LOS ANGELES (CBSLA.com) — A TSA agent was killed and six people were injured Friday in a shooting at Los Angeles International Airport, police said.
The gunman entered Terminal 3 at 9:20 a.m. and opened fire, officials said. Law enforcement authorities identified him as Paul Anthony Ciancia, 23, who has lived in the Los Angeles area for 1 1/2 years but is originally from Pennsville, N.J.
Preliminary information suggests he was targeting TSA employees. CBS2’s Randy Paige said Ciancia shot two people; both were TSA officers, and one of them died. Friday night, the TSA identified the slain officer as Gerardo I. Hernandez, 39; he is the first TSA officer killed in the line of duty in the agency’s 12-year history.
According to Chief Patrick Gannon of Los Angeles World Airports, the suspect pulled an assault rifle — possibly an AR-15 — out of his bag, started shooting and proceeded to the TSA screening area, where he was able to gain access to the airport itself.
Security officers followed the man, engaged in gunfire with him, and were subsequently able to take him into custody, Gannon said. Ciancia was wounded, Paige reports, but authorities have released no details on his condition or his motive.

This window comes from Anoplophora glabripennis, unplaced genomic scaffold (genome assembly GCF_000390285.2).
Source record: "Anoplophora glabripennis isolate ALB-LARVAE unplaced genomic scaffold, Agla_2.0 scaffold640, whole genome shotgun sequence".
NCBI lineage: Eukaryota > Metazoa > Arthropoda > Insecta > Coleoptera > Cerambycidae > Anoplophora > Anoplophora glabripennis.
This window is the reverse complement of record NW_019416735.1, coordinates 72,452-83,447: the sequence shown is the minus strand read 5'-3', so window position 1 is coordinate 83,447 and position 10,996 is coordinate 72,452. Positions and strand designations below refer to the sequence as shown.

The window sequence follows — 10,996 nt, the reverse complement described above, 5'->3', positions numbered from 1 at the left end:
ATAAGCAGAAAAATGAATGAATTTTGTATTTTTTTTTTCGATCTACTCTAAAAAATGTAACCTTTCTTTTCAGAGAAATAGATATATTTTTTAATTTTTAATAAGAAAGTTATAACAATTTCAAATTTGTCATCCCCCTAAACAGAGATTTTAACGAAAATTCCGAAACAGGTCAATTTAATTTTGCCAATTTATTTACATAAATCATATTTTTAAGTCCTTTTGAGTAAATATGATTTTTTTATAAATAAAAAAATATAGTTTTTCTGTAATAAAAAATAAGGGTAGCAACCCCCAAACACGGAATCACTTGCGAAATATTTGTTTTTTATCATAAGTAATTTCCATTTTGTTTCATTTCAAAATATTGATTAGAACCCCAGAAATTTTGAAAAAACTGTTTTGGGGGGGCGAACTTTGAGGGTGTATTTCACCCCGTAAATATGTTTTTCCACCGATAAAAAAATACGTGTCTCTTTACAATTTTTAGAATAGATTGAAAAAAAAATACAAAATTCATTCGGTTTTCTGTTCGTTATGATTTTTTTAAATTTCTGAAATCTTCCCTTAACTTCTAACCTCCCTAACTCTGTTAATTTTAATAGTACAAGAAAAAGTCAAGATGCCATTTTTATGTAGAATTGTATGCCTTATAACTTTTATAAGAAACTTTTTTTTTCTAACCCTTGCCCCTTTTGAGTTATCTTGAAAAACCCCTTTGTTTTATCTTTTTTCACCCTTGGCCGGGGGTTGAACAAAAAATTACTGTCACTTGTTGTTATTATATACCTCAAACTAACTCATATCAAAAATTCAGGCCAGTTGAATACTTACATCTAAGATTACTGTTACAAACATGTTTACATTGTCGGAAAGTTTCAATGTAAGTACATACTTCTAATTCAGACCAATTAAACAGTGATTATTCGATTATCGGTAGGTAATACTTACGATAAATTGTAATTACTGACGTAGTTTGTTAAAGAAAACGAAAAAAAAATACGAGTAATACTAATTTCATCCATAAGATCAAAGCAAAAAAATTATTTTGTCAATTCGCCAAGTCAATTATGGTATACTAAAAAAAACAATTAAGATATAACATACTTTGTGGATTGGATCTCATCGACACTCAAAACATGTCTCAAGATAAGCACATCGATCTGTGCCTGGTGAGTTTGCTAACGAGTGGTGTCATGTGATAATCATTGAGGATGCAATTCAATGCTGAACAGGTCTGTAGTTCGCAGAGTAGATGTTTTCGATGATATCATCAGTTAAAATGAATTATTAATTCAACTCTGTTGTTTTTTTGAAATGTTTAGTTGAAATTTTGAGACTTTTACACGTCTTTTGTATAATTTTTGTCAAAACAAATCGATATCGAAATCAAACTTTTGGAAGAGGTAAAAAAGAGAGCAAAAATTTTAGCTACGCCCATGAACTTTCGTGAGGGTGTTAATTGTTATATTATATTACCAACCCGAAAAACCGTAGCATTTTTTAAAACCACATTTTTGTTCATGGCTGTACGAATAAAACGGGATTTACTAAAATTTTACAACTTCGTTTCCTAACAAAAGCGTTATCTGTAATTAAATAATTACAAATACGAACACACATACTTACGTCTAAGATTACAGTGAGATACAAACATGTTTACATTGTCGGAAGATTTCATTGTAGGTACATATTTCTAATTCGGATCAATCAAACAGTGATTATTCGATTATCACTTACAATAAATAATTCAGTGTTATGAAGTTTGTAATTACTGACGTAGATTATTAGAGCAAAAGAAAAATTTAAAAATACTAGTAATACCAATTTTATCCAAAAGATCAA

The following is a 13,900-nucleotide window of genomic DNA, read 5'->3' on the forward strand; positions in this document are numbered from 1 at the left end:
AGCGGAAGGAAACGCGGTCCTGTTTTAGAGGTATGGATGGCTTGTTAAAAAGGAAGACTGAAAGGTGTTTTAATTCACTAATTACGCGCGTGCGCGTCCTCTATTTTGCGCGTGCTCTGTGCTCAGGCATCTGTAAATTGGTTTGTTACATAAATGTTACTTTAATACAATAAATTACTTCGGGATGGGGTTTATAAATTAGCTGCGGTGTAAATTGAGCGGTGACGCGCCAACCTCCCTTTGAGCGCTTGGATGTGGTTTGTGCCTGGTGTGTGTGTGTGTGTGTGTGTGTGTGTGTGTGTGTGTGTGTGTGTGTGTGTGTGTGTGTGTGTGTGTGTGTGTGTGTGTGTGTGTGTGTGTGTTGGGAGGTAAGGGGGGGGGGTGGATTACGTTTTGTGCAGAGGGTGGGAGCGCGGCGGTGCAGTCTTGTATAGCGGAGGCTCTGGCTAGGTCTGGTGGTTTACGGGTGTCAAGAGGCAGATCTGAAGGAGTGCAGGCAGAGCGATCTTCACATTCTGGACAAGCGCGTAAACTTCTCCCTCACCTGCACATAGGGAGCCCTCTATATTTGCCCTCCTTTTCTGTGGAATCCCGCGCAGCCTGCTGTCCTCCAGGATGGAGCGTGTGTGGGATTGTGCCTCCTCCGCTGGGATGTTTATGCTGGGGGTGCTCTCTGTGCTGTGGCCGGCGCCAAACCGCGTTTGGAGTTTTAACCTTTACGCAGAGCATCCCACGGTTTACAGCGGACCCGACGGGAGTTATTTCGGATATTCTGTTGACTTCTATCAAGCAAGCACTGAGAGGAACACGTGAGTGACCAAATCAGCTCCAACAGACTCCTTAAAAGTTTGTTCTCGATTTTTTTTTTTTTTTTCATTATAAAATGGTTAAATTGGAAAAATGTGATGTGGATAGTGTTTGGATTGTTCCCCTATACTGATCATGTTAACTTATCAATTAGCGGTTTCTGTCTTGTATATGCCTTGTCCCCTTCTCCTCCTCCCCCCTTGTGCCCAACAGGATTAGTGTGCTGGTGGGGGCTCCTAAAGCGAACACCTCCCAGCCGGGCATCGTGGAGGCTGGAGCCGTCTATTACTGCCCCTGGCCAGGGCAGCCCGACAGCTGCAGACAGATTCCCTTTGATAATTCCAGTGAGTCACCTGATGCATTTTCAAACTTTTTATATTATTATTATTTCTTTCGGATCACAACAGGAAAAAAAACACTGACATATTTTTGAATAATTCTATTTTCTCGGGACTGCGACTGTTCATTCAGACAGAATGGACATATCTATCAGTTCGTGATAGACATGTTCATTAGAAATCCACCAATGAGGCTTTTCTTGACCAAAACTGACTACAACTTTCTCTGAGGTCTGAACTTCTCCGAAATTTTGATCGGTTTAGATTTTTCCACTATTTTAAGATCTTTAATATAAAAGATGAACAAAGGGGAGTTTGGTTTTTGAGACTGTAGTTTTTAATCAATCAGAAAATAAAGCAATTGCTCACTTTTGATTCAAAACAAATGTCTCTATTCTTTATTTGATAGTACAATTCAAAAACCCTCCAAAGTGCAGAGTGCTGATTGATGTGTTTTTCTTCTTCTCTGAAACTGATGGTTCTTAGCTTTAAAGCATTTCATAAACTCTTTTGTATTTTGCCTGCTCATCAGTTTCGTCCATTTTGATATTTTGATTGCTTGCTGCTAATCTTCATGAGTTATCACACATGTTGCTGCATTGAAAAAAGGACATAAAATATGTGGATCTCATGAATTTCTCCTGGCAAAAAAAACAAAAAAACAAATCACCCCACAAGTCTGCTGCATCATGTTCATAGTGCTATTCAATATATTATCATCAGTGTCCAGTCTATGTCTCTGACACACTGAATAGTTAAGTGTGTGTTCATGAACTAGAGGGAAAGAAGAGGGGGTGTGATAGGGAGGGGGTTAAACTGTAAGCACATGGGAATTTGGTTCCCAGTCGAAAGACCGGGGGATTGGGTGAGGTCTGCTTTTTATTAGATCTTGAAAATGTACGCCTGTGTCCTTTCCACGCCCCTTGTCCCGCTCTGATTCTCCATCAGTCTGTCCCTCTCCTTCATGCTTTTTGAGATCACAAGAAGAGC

Sources tell CBS News, however, that Ciancia had anti-government views. The Associated Press said the alleged gunman had a hand-written note with him that said he “wanted to kill TSA and pigs.”
CBS2’s David Goldstein reports that Ciancia sent a text message to a family member in New Jersey early Friday in which he threatened to kill himself. His father called local police in New Jersey, who called Los Angeles police. According to the local police chief, the LAPD sent a car to his apartment. His two roommates said they hadn’t seen him since Thursday and that he was fine.
Rachel Kim, reporting for CBS2, said Ciancia has no criminal background.
She spoke to a restaurant owner that said Ciancia frequented his place, Morrison Gastro Pub in Los Feliz.
“I would never have suspected that he would be that guy today,” said Marc Kreiner. “He was very quiet, very respectful. He would acknowledge me, he’d put his hand out and shake my hand. And I would see him on the street walking, I guess he lived over here, but I was just torn apart when I heard what happened.”